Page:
Why trads have trepidation

People in the Catholic web seem to think traditional-leaning Catholics are bitter, self loathing individuals who actively try to sow discord. They thensee the precision of the liturgy and impose on it a reflection of this caricature. This is wrong.

I think that though there is a huge bitter pill that many self-identifying trads have swallowed (including myself at times), one should not view this as in and of itself characteristic of traditionalist’s ideology or spiritual outlook. Many of us still attend the OF mass on a weekly+ basis. Many DO attempt to learn about the various orders, traditions, etc. in the Church. What gives us the dour manner is the situation we feel we are in.


When I was a 21 year old college student, I was excited-nay, ecstatic to learn about the differences between a brother, and a monk, a friar, or a priest and a deacon, that the mass is a sacrifice, that I belong to the latin rite, that the church is more than the latin rite… you get my drift. All of this knowledge is mind-boggling. THE CHURCH IS GLORIOUS AND EPIC!! I discovered this all between semesters of school one summer. I traveled 100+ miles every other weekend and explored dozes of Catholic Churches in the nearest metropolitan area-Benedictine, Jesuit, Franciscan, Maronite, Byzantine, Diocesan EF, the Institute, etc… It was all so beautiful!

After my summer of falling in love with the church and the sacrifice of the mass, the beauty of the Divine Office, and growing in love with my then-girlfriend (now Fiancee) I returned home for a new semester, with a new pastor and a fresh round with our Uni’s Newman center. It was the 150th anniversary of my parish’s founding that year, and the bulletin was alight with all of this rhetoric on our long-lasting community, ancestors, etc.

I thought, “Hey! I love the EF mass! It’s our parishes 150th anniversary. I wonder if to celebrate, we could show our roots and have a one-off EF mass in commemoration?” It seemed like a good idea. I talked about it with some others. Some students seemed interested, but the Newman center leader and the sister who worked in youth outreach both came to me with a look of puzzlement. I was brought into an office, and asked if I was trying to create friction by bringing a 1962 missal with me to the Newman center when praying alone. I said of course not, that I was drawn to the old mass, but that was it. I was genuinely confused by the reaction I got from them. It was almost hostile, like I was someone on some fringe for just loving the church’s past. But I brushed it aside.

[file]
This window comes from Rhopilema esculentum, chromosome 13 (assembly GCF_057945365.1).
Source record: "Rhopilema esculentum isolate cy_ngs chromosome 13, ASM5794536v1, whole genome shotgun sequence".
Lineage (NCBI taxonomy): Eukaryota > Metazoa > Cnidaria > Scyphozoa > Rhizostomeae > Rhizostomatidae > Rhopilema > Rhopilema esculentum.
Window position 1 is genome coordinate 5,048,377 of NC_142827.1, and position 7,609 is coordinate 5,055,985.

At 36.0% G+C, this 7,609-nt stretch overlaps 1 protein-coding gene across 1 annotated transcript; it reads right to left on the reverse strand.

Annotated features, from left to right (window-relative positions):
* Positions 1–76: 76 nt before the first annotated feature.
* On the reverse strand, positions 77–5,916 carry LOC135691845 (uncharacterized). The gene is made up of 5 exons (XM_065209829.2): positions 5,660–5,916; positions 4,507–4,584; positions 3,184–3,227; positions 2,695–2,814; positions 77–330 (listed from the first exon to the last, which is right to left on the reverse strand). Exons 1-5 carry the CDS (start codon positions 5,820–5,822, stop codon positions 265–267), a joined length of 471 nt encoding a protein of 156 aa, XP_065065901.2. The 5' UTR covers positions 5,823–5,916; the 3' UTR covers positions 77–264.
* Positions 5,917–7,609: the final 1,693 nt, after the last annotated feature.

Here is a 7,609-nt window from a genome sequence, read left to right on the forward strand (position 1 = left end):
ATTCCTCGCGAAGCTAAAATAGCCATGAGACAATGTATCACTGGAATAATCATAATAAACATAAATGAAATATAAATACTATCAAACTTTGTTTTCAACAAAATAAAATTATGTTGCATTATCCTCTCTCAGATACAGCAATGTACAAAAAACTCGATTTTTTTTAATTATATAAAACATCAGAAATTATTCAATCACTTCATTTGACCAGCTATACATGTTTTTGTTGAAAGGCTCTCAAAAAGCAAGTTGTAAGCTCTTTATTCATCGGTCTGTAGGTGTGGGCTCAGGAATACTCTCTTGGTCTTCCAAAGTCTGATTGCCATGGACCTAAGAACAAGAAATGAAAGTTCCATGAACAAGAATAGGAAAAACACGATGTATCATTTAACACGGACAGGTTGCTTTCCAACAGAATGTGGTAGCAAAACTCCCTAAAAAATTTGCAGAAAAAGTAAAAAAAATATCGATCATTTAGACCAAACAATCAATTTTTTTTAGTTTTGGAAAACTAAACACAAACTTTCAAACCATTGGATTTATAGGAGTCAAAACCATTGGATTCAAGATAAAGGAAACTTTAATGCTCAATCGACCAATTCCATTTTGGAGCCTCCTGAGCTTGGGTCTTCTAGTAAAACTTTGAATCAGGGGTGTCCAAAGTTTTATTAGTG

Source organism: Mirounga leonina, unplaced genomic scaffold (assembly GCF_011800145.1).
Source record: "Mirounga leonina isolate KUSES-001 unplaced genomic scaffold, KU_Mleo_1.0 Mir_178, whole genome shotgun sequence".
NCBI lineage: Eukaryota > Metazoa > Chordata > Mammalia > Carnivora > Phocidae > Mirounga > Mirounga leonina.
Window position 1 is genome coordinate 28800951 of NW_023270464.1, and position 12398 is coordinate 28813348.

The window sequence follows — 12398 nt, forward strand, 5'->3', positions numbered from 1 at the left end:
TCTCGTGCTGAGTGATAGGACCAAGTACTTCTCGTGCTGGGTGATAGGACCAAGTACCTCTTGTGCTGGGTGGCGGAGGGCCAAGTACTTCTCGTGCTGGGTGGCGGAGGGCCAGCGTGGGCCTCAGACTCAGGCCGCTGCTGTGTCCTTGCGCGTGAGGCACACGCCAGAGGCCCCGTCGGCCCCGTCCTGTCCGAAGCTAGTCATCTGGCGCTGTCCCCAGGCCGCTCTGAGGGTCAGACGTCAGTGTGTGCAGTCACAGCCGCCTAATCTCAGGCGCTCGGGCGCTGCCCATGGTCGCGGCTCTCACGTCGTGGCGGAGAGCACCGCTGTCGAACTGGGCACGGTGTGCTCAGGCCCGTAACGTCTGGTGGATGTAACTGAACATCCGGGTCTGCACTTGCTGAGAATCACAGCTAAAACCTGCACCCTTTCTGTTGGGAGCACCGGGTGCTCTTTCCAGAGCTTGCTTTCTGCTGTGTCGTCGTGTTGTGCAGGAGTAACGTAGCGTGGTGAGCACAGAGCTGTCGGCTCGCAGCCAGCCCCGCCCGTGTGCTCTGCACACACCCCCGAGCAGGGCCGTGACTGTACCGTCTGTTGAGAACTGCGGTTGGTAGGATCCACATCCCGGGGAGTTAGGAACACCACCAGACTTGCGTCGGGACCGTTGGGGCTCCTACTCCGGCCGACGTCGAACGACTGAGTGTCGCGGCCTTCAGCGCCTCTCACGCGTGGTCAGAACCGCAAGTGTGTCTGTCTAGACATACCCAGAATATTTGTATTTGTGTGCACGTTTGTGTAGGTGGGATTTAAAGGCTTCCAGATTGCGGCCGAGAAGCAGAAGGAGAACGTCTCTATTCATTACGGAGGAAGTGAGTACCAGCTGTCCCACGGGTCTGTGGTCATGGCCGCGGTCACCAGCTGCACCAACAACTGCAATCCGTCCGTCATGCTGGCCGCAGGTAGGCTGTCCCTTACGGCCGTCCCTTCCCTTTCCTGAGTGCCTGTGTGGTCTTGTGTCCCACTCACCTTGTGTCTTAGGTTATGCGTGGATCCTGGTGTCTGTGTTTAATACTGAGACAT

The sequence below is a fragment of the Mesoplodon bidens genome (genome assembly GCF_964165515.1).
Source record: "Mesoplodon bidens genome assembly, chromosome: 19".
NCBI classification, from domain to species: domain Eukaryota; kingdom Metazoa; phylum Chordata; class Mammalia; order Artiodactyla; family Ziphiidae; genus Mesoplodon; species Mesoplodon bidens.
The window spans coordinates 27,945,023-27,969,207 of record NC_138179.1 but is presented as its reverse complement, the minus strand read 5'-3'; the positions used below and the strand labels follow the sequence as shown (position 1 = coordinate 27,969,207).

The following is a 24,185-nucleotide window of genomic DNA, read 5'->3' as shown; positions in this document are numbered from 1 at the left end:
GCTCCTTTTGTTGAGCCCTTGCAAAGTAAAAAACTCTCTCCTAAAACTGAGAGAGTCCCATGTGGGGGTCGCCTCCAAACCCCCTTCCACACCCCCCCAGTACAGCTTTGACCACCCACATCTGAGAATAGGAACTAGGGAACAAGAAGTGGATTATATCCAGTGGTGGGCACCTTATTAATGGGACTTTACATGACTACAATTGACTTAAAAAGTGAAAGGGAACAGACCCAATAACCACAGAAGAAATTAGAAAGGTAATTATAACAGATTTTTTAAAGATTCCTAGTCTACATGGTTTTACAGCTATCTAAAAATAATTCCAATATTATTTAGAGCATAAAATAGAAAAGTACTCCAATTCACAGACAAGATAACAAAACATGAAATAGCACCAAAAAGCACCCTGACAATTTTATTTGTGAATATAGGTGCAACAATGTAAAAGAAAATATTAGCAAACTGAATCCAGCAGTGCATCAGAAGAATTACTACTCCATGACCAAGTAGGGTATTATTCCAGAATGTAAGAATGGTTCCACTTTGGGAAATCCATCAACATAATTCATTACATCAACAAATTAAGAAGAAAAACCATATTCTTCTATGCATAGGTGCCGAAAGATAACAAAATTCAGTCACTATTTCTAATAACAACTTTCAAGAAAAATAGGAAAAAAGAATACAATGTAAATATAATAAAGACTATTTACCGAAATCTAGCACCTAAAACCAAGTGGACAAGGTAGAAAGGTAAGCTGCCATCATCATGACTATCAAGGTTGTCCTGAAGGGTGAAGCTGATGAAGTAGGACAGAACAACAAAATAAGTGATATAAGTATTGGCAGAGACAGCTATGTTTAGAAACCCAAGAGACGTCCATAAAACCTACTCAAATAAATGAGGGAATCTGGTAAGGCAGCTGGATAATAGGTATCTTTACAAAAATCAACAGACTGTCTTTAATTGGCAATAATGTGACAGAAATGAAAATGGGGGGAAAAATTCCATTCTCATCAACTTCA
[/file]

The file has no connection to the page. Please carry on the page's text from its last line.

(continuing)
I eventually arranged to speak with my pastor, wanting to find out if it would be possible to offer the old mass for the 150th anniversary. That was the real big shock for me. Again, I was 21 at the time. I was excited about the faith, I had met people at different parishes in the state, in their own different traditions who loved the faith, and who loved the church. I felt the same way, and I wanted to share this with my home parish, just once.

I sat with my pastor and began my proposal. After mentioning the “Extraordinary Form” he cut me off. I was told, “Well that’s nice that you like that, but no one here would. It would be a waste of resources.” I asked how he knew that-I used myself as an example, citing that I had no knowledge of the old mass until I stumbled upon it and fell in love. I said that while I was only one case, that-all things being equal-if someone who has not been exposed to the faith in the traditional manner reacts even half as strongly as I and begins coming to mass weekly and learning about the faith, would it not be worth it? I pulled out a list of signatures from 50 families in a 75 mile radius who expressed a desire to help coordinate a once-off TLM at our parish, showing that I was not alone in having such a desire. This is where things took a turn for the worst.

Once I pulled out the list of signatures, things got cold real quick. I cannot remember his exact phrasing, but I remember a word I had not really understood before… “Lefebvrists”. I was off guard-I repeated the phrase back to him, confused. He said, “This is the mass of the lefebvrists, a bunch of schismatics who reject the holocaust. They are not part of the church. ” By the end of the meeting, I had been told that I was better to drive 120 miles one way each sunday, across diocesan lines to go to mass in the EF (ICRSP), that my tithes and those of 50+ families who wanted to attend that form of the mass in our diocese did not matter-we should leave and go somewhere else.

I was heartbroken. I felt cheated-betrayed. I had attended this church since my birth…it was my hometown, and now I felt as if I was no longer welcome. As the months went by, the parish moved in a different direction liturgically than I was. It became difficult to watch certain changes be made, as I read council documents, and attended mass in different locations. I still attended most Sundays in my hometown, but would travel once a month or so to an EF or certain OF masses (or E.C. Divine Liturgies). The enormity of differences I was able to discern between certain OF’s, EF’s, DL’s, and the liturgies in my own diocese tugged at my heart. Coupled with conversations with other young catholics, I discovered that the general understanding and passion for the faith was just not there in the newman center. It was a fraternal club…not a place to grow in holiness. Religious relativism ran the center, with non-catholics being encouraged to partake in the eucharist. Students linked arms and skipped in circles during the recessional. And they all loved it. And I was told I was not welcome. Now at 23, I am alone in the Ozarks.